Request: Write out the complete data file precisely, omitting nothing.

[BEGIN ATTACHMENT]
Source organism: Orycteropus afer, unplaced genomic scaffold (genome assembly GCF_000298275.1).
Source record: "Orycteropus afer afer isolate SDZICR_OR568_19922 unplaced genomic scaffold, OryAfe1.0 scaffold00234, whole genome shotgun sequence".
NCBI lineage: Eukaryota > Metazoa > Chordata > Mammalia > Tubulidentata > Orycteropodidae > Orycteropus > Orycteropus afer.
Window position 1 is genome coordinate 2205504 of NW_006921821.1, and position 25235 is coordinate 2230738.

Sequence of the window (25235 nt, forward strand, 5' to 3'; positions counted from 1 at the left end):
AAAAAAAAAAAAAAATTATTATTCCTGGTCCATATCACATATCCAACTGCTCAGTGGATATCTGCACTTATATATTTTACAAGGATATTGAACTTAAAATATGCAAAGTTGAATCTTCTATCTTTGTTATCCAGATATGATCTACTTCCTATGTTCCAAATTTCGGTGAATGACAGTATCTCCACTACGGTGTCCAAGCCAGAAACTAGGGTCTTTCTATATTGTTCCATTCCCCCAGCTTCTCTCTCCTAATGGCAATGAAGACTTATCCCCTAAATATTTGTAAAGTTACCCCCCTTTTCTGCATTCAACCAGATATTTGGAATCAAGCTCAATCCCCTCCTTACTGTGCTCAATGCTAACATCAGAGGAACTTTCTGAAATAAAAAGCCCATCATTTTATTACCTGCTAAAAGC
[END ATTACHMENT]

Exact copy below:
Source organism: Orycteropus afer, unplaced genomic scaffold (genome assembly GCF_000298275.1).
Source record: "Orycteropus afer afer isolate SDZICR_OR568_19922 unplaced genomic scaffold, OryAfe1.0 scaffold00234, whole genome shotgun sequence".
NCBI lineage: Eukaryota > Metazoa > Chordata > Mammalia > Tubulidentata > Orycteropodidae > Orycteropus > Orycteropus afer.
Window position 1 is genome coordinate 2205504 of NW_006921821.1, and position 25235 is coordinate 2230738.

Sequence of the window (25235 nt, forward strand, 5' to 3'; positions counted from 1 at the left end):
AAAAAAAAAAAAAAATTATTATTCCTGGTCCATATCACATATCCAACTGCTCAGTGGATATCTGCACTTATATATTTTACAAGGATATTGAACTTAAAATATGCAAAGTTGAATCTTCTATCTTTGTTATCCAGATATGATCTACTTCCTATGTTCCAAATTTCGGTGAATGACAGTATCTCCACTACGGTGTCCAAGCCAGAAACTAGGGTCTTTCTATATTGTTCCATTCCCCCAGCTTCTCTCTCCTAATGGCAATGAAGACTTATCCCCTAAATATTTGTAAAGTTACCCCCCTTTTCTGCATTCAACCAGATATTTGGAATCAAGCTCAATCCCCTCCTTACTGTGCTCAATGCTAACATCAGAGGAACTTTCTGAAATAAAAAGCCCATCATTTTATTACCTGCTAAAAGC